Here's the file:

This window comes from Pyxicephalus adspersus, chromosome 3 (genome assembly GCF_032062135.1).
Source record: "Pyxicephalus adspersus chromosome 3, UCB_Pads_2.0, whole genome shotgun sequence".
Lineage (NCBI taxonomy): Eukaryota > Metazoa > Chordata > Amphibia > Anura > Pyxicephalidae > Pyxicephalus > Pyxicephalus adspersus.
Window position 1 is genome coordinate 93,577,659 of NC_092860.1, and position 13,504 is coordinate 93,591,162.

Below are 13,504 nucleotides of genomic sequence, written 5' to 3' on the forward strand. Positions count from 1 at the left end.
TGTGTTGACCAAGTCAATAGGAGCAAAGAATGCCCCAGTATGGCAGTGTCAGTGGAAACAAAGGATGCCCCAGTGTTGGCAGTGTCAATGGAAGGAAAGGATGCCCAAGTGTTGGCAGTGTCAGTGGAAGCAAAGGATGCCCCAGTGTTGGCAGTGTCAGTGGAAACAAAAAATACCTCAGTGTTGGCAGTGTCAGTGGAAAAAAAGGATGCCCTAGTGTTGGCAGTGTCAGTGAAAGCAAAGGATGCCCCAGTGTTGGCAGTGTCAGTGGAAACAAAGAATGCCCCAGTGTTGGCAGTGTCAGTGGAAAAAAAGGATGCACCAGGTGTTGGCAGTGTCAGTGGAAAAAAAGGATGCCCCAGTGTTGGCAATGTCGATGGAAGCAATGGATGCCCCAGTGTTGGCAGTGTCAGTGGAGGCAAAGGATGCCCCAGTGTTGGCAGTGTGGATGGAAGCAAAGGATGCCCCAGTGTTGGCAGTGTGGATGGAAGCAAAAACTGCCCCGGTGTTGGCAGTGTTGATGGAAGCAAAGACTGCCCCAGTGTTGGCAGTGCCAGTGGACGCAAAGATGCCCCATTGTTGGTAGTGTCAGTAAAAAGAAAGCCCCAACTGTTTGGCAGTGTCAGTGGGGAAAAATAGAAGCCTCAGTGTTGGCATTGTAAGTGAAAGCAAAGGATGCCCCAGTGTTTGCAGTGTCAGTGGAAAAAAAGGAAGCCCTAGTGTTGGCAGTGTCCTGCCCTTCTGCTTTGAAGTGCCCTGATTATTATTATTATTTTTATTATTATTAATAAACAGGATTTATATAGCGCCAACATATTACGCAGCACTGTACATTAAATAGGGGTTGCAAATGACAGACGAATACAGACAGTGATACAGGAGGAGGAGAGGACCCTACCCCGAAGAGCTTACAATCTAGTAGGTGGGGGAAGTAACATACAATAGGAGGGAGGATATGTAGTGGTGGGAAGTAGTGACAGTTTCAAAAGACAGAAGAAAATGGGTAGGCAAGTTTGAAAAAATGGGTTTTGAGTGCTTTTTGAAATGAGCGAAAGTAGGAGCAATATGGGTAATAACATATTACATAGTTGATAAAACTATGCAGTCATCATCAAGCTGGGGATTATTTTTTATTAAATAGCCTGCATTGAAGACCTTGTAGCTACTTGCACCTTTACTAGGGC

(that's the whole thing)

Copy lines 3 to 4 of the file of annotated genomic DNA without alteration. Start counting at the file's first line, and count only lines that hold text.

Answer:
Lineage (NCBI taxonomy): Eukaryota > Metazoa > Chordata > Amphibia > Anura > Pyxicephalidae > Pyxicephalus > Pyxicephalus adspersus.
Window position 1 is genome coordinate 93,577,659 of NC_092860.1, and position 13,504 is coordinate 93,591,162.